“So you answered the call?” She nodded at the mirror he held.
“Not at first. I debated for too long, Honored Lady, and it stopped. But then it rang again, this time with the emergency tone, and I scrambled to answer it. I… I didn’t know,” he shook his head again, looking terrified then and she hadn’t seen him look that way since the day she had saved him. Hadn’t heard his accent so thick when he spoke since he had become proficient in Common. “If I had known, I… I would have answered it the first time it rang. I’m so sorry.”
“Eiod, what is it? Who called?”
Those golden eyes slowly rose to hers and she knew, before he even spoke, what he would say. Knew it in her bones the way she knew when a Dhaoine was qahllyn to her.
And for the second time in less than twenty-four hours she found herself frozen in place while fear played along the bones of her spine.
“Anislanzir, Honored Lady,” his voice was hushed, as though he were speaking the name of a monster from the Old Stories, the ones who if one spoke their name they would rise from the depths and consume the speaker. “It was the Lord King. He said he had an urgent matter to discuss with you. And he…he has–he has–”
Her blood ran cold. She had two guesses who the Lord King had managed to get his hands on and neither boded well. “Who does he have, Eiod?”
The male shook his head, voice having failed him completely, his fear nearly palpable.
“Is he still on the line?”
Eiod nodded and held out the mirror with shaking hands.
She steeled herself and took the mirror, flipped the cover off and re-engaged the held call, watching as the distorted images cleared and settled.
And when they did she nearly dropped the mirror.
Because staring back at her were mismatched eyes she would know anywhere. But they looked lifeless, glassy, and she would think him dead if it weren’t for the way his chest rose and fell, albeit shallowly and with obvious effort. Would have thought him dead due to the way his chest looked like someone had tried to tear it open with their bare hands. Are those his ribs? Gods have mercy… Would have thought him tortured right to the River by the way pieces of his skin swayed either in time to his breaths or some wind that was blowing wherever he was, showing the red, angry, abused muscle beneath and how he seemed utterly stoic about it, glassy-eyed and detached. I know that look I’ve seen it before. Had seen it the day Father had handed her a blade and told her to make her brother worthy. The life had left his eyes then, too, even if he fought so hard to get away. She wanted to step through the mirror, flare her wings out and wrap them around him, to protect him from everything else. To be the proper big sister she should have always been and yet never was.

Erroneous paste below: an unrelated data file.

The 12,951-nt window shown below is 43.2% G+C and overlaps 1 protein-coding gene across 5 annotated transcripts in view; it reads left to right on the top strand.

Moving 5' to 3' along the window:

Her memories evaporated when Azriel’s head was yanked back and he groaned, eyes closing as Anislanzir’s face appeared in the mirror’s view beside her brother, the Lord King pressing his cheek against the stretched side of Azriel’s throat, tongue darting out to lick a bead of sweat as it slipped down the corded muscle there.
It took everything she had not to snarl at at the sight. Instead, she schooled her features in as blank of an expression as she could manage and prayed that by the end of the call, she would still have her little brother.
“Look what I caught,” Anislanzir’s voice warbled across the connection in a sing-song. “I was aiming for my wayward, worthless second born, but this one just had to interfere. Then I remembered how much ‘Adlyn loves him and realized that I could get two birds with one stone, or with another bird as it were. Since we’re all winged Dhaoine, yes?” Those gold eyes that were not nearly as gorgeous as the bastard probably thought they were regarded her with an open hatred she nearly blanched at. The Lord King stared as if waiting for her wings to flare from her back in the dominant display he clearly knew she wanted to do. But she refrained, if only barely, simply because he expected it and she wouldn’t give it to him. “Anyway,” he shrugged after an uneasy couple of minutes, that hatred suddenly gone, and looked back at Azriel with a fondness that made her stomach churn, “I caught this wittle fledgling here,” he shook said male’s head and grinned at Azriel’s hiss before he released him. Anislanzir stood up and move out of frame before showing back up as he picked the mirror up from whatever surface it had been placed on and kept talking, “And he told me a very interesting story once I got my hands on him. You wouldn’t believe it, I bet. I nearly didn’t but then again he was just so very convincing. Do you want to know story he told me, my Lady?”
“What do you want, Anislanzir,” she growled by way of answer, making it a demand versus a question as she flicked her fingers at Kírtlaq as he rose from his seat, a nearly subvocal snarl rumbling up from his chest. He sat down with a heavy sigh that spoke clearly of his displeasure but she ignored him. One wrong move would see Azriel killed and if Azriel died Rhyshladlyn would fall apart. And while the Qishir was strong, terrifyingly so, he was also part Ancient, and still at risk of going nova.